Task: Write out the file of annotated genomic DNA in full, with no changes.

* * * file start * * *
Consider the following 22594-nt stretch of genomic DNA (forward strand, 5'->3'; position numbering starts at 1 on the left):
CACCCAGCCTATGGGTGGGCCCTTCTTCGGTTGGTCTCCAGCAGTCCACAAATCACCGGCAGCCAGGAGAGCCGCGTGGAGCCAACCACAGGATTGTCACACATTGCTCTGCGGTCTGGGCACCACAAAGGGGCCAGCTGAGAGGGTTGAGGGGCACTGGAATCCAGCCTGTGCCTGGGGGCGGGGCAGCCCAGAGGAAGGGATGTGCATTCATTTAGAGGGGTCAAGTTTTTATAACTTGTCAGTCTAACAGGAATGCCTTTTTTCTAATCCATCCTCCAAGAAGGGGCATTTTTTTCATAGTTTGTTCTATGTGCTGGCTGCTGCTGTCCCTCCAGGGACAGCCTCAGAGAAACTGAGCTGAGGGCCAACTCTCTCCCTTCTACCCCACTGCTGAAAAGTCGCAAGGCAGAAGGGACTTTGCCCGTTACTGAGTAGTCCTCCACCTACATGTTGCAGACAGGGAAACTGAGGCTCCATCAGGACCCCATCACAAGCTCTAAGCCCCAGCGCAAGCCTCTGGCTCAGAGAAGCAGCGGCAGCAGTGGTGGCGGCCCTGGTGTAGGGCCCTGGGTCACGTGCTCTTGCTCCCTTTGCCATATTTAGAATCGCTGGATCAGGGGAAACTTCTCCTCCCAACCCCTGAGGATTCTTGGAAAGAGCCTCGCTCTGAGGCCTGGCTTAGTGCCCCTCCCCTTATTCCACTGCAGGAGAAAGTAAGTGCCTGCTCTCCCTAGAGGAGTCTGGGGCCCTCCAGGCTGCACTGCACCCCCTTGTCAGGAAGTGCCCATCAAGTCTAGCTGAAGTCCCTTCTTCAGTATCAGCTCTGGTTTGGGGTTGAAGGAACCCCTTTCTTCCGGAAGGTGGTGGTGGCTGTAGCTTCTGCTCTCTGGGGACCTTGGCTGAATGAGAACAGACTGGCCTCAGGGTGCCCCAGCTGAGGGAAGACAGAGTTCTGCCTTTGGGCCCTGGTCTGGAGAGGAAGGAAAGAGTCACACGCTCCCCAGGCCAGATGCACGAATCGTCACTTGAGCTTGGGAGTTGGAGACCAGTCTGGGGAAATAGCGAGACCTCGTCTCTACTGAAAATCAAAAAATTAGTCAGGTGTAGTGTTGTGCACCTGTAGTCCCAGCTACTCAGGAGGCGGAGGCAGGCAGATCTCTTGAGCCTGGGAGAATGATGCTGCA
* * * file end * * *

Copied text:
Consider the following 22594-nt stretch of genomic DNA (forward strand, 5'->3'; position numbering starts at 1 on the left):
CACCCAGCCTATGGGTGGGCCCTTCTTCGGTTGGTCTCCAGCAGTCCACAAATCACCGGCAGCCAGGAGAGCCGCGTGGAGCCAACCACAGGATTGTCACACATTGCTCTGCGGTCTGGGCACCACAAAGGGGCCAGCTGAGAGGGTTGAGGGGCACTGGAATCCAGCCTGTGCCTGGGGGCGGGGCAGCCCAGAGGAAGGGATGTGCATTCATTTAGAGGGGTCAAGTTTTTATAACTTGTCAGTCTAACAGGAATGCCTTTTTTCTAATCCATCCTCCAAGAAGGGGCATTTTTTTCATAGTTTGTTCTATGTGCTGGCTGCTGCTGTCCCTCCAGGGACAGCCTCAGAGAAACTGAGCTGAGGGCCAACTCTCTCCCTTCTACCCCACTGCTGAAAAGTCGCAAGGCAGAAGGGACTTTGCCCGTTACTGAGTAGTCCTCCACCTACATGTTGCAGACAGGGAAACTGAGGCTCCATCAGGACCCCATCACAAGCTCTAAGCCCCAGCGCAAGCCTCTGGCTCAGAGAAGCAGCGGCAGCAGTGGTGGCGGCCCTGGTGTAGGGCCCTGGGTCACGTGCTCTTGCTCCCTTTGCCATATTTAGAATCGCTGGATCAGGGGAAACTTCTCCTCCCAACCCCTGAGGATTCTTGGAAAGAGCCTCGCTCTGAGGCCTGGCTTAGTGCCCCTCCCCTTATTCCACTGCAGGAGAAAGTAAGTGCCTGCTCTCCCTAGAGGAGTCTGGGGCCCTCCAGGCTGCACTGCACCCCCTTGTCAGGAAGTGCCCATCAAGTCTAGCTGAAGTCCCTTCTTCAGTATCAGCTCTGGTTTGGGGTTGAAGGAACCCCTTTCTTCCGGAAGGTGGTGGTGGCTGTAGCTTCTGCTCTCTGGGGACCTTGGCTGAATGAGAACAGACTGGCCTCAGGGTGCCCCAGCTGAGGGAAGACAGAGTTCTGCCTTTGGGCCCTGGTCTGGAGAGGAAGGAAAGAGTCACACGCTCCCCAGGCCAGATGCACGAATCGTCACTTGAGCTTGGGAGTTGGAGACCAGTCTGGGGAAATAGCGAGACCTCGTCTCTACTGAAAATCAAAAAATTAGTCAGGTGTAGTGTTGTGCACCTGTAGTCCCAGCTACTCAGGAGGCGGAGGCAGGCAGATCTCTTGAGCCTGGGAGAATGATGCTGCA